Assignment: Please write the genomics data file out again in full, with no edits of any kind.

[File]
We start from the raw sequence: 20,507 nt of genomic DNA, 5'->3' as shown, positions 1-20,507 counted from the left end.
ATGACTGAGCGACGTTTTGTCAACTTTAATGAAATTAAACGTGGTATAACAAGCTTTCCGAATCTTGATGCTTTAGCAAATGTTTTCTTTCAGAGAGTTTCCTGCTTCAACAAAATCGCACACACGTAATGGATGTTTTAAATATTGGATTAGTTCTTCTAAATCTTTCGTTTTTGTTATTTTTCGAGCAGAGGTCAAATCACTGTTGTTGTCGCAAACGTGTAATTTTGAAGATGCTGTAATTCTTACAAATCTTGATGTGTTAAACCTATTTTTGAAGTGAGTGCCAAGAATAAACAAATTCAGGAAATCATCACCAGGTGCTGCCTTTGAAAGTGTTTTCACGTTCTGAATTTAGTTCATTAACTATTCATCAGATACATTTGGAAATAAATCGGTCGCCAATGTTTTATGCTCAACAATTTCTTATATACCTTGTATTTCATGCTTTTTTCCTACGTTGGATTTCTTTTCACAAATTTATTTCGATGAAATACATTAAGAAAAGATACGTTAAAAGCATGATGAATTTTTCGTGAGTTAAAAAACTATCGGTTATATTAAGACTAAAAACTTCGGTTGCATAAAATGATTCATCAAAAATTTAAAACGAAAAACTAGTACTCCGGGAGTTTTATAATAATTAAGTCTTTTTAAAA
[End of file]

We start from the raw sequence: 20,507 nt of genomic DNA, 5'->3' as shown, positions 1-20,507 counted from the left end.
ATGACTGAGCGACGTTTTGTCAACTTTAATGAAATTAAACGTGGTATAACAAGCTTTCCGAATCTTGATGCTTTAGCAAATGTTTTCTTTCAGAGAGTTTCCTGCTTCAACAAAATCGCACACACGTAATGGATGTTTTAAATATTGGATTAGTTCTTCTAAATCTTTCGTTTTTGTTATTTTTCGAGCAGAGGTCAAATCACTGTTGTTGTCGCAAACGTGTAATTTTGAAGATGCTGTAATTCTTACAAATCTTGATGTGTTAAACCTATTTTTGAAGTGAGTGCCAAGAATAAACAAATTCAGGAAATCATCACCAGGTGCTGCCTTTGAAAGTGTTTTCACGTTCTGAATTTAGTTCATTAACTATTCATCAGATACATTTGGAAATAAATCGGTCGCCAATGTTTTATGCTCAACAATTTCTTATATACCTTGTATTTCATGCTTTTTTCCTACGTTGGATTTCTTTTCACAAATTTATTTCGATGAAATACATTAAGAAAAGATACGTTAAAAGCATGATGAATTTTTCGTGAGTTAAAAAACTATCGGTTATATTAAGACTAAAAACTTCGGTTGCATAAAATGATTCATCAAAAATTTAAAACGAAAAACTAGTACTCCGGGAGTTTTATAATAATTAAGTCTTTTTAAAA